Just had to wait it out
After nearly a decade, it appears that online poker’s Black Friday ordeal is finally over. On Wednesday, U.S. District Court Judge Lewis Kaplan sentenced PokerStars founder Isai Scheinberg to time served and a $30,100 fine for a single charge of operating an illegal gambling business.
My friend Earl Burton guessed that the 74-year-old Scheinberg would escape prison time and by Thor’s hammer, he was right. Though Scheinberg had pleaded guilty to just the one charge, that charge still carried the possibility of five years behind bars. But his age, the seriousness of the crime, and the current COVID-19 pandemic combined to lead Judge Kaplan to the logical conclusion that incarcerating Scheinberg made little sense.
PokerStars filled the vacuum
To quickly review, the charge against Scheinberg stemmed from PokerStars’ continued acceptance of U.S. customers after the UIGEA passed in late 2006. Pre-UIGEA was the poker boom, the gold rush of online poker, with dozens and dozens of internet poker rooms competing in the U.S. market, even though none were actually based in the country. Party Poker (now called partypoker) was by far the leader at the time, but left the U.S. market after the UIGEA. PokerStars, Full Tilt Poker, Absolute Poker, and UltimateBet were the primary players who stayed and it was PokerStars, specifically, who took over as the dominant site (though all four did strong business).
On April 15, 2011, the U.S. Department of Justice seized the sites and indicted 11 principals of the companies, including Scheinberg. In the years that followed, all but Scheinberg came to some agreement with the DoJ, some receiving fairly short jail sentences. Scheinberg stayed out of the country, but last year, he surrendered to U.S. authorities in Switzerland and began negotiating a plea deal.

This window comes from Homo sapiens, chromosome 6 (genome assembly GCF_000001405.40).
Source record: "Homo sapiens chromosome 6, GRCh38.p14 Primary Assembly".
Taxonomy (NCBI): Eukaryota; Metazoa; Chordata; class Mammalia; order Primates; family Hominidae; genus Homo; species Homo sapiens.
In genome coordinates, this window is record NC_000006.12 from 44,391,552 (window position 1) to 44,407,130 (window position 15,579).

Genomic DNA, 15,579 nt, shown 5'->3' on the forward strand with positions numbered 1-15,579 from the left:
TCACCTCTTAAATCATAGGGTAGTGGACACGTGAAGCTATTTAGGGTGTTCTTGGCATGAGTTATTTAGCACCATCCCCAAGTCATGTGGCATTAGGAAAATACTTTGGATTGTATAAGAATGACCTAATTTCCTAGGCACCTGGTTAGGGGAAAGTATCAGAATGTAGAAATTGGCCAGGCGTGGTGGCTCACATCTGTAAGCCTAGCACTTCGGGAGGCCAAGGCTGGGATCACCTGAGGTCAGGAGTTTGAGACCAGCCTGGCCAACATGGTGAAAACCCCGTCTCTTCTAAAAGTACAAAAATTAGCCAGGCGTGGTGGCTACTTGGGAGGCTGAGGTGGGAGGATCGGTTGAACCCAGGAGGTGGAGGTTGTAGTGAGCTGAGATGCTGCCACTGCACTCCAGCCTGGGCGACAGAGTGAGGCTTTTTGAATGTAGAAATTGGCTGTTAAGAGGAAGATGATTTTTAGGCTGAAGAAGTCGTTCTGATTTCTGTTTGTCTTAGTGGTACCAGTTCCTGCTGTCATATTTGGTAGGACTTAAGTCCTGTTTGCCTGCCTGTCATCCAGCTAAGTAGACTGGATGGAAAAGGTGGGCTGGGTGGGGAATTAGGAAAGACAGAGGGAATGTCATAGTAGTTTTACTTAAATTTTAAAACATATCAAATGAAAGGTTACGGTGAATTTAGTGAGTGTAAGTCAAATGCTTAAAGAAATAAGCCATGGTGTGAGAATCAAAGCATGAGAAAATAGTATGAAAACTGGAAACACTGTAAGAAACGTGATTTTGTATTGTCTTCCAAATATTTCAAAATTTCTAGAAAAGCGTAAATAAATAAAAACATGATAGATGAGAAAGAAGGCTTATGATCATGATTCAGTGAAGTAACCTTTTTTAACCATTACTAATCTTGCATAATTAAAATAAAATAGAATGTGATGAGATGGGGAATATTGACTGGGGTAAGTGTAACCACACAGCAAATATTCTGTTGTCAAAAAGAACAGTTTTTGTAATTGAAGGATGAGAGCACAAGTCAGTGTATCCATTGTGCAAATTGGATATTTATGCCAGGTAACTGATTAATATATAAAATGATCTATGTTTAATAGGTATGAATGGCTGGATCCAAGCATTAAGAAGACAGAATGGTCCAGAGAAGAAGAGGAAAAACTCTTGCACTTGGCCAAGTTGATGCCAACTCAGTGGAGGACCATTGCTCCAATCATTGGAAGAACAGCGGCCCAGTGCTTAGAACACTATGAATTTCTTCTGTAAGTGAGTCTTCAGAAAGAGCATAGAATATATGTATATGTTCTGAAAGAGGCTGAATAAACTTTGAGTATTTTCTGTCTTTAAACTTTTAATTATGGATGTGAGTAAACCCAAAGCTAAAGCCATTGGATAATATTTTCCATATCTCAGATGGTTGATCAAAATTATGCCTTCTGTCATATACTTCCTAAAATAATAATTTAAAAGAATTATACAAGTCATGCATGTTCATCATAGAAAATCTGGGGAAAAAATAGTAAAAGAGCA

No time for good behavior
Part of Judge Kaplan’s lenience may have had to do with PokerStars being the one responsible company out of the quartet that was nailed on Black Friday. Full Tilt was found to have used player funds to pay its owners and executives, so it could not refund U.S. customers once it was shut down. Absolute and UltimateBet disappeared. PokerStars settled with the DoJ, paying hundreds of millions in fines and agreeing to acquire Full Tilt and make its American customers whole. There was also enough money left over for the DoJ to pay back UltimateBet and Absolute players.
“I don’t condone what you did but the world is made of fallible people,” the judge said. “It was a big mistake but should not ruin what remains of your life.”
In a statement to Online Poker Report, Isai Scheinberg said:
PokerStars played an important role in creating today’s global regulated online poker industry by running an honest and transparent business that always treated its players fairly. I am particularly proud that in 2011, when PokerStars exited the United States, all of its American players were made whole immediately. Indeed, PokerStars reimbursed millions of players who were owed funds from other online companies that could not or did not repay those players.